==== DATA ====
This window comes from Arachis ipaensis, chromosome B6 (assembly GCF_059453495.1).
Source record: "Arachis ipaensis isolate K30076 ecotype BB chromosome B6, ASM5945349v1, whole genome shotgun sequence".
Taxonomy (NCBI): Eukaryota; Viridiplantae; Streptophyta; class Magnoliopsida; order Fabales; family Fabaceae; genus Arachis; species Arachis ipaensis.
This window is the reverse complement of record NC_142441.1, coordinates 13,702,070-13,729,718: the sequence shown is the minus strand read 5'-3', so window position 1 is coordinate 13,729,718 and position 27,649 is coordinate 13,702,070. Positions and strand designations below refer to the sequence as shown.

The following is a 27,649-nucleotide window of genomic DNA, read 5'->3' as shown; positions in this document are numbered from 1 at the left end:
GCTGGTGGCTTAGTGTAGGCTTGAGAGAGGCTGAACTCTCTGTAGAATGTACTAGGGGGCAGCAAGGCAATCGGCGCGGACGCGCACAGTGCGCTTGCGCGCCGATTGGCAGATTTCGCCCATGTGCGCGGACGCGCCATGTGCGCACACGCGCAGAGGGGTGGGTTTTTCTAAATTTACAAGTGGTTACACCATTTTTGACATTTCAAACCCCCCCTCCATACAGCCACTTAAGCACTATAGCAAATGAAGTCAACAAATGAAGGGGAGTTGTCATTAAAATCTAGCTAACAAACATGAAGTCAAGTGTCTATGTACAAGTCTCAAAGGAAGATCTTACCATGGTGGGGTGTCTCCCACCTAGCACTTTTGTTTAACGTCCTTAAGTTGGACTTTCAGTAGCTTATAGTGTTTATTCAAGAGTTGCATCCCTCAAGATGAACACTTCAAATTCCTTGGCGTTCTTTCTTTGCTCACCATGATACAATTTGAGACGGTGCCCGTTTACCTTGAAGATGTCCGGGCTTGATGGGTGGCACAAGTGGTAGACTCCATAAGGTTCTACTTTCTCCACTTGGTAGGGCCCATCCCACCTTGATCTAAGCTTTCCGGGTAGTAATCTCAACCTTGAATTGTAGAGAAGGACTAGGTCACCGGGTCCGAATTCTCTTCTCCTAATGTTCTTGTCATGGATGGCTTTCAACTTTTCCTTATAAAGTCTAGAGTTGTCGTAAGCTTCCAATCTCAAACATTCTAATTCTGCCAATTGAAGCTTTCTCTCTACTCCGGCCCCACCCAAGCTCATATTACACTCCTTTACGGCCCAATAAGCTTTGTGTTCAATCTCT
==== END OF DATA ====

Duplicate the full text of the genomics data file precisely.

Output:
This window comes from Arachis ipaensis, chromosome B6 (assembly GCF_059453495.1).
Source record: "Arachis ipaensis isolate K30076 ecotype BB chromosome B6, ASM5945349v1, whole genome shotgun sequence".
Taxonomy (NCBI): Eukaryota; Viridiplantae; Streptophyta; class Magnoliopsida; order Fabales; family Fabaceae; genus Arachis; species Arachis ipaensis.
This window is the reverse complement of record NC_142441.1, coordinates 13,702,070-13,729,718: the sequence shown is the minus strand read 5'-3', so window position 1 is coordinate 13,729,718 and position 27,649 is coordinate 13,702,070. Positions and strand designations below refer to the sequence as shown.

The following is a 27,649-nucleotide window of genomic DNA, read 5'->3' as shown; positions in this document are numbered from 1 at the left end:
GCTGGTGGCTTAGTGTAGGCTTGAGAGAGGCTGAACTCTCTGTAGAATGTACTAGGGGGCAGCAAGGCAATCGGCGCGGACGCGCACAGTGCGCTTGCGCGCCGATTGGCAGATTTCGCCCATGTGCGCGGACGCGCCATGTGCGCACACGCGCAGAGGGGTGGGTTTTTCTAAATTTACAAGTGGTTACACCATTTTTGACATTTCAAACCCCCCCTCCATACAGCCACTTAAGCACTATAGCAAATGAAGTCAACAAATGAAGGGGAGTTGTCATTAAAATCTAGCTAACAAACATGAAGTCAAGTGTCTATGTACAAGTCTCAAAGGAAGATCTTACCATGGTGGGGTGTCTCCCACCTAGCACTTTTGTTTAACGTCCTTAAGTTGGACTTTCAGTAGCTTATAGTGTTTATTCAAGAGTTGCATCCCTCAAGATGAACACTTCAAATTCCTTGGCGTTCTTTCTTTGCTCACCATGATACAATTTGAGACGGTGCCCGTTTACCTTGAAGATGTCCGGGCTTGATGGGTGGCACAAGTGGTAGACTCCATAAGGTTCTACTTTCTCCACTTGGTAGGGCCCATCCCACCTTGATCTAAGCTTTCCGGGTAGTAATCTCAACCTTGAATTGTAGAGAAGGACTAGGTCACCGGGTCCGAATTCTCTTCTCCTAATGTTCTTGTCATGGATGGCTTTCAACTTTTCCTTATAAAGTCTAGAGTTGTCGTAAGCTTCCAATCTCAAACATTCTAATTCTGCCAATTGAAGCTTTCTCTCTACTCCGGCCCCACCCAAGCTCATATTACACTCCTTTACGGCCCAATAAGCTTTGTGTTCAATCTCT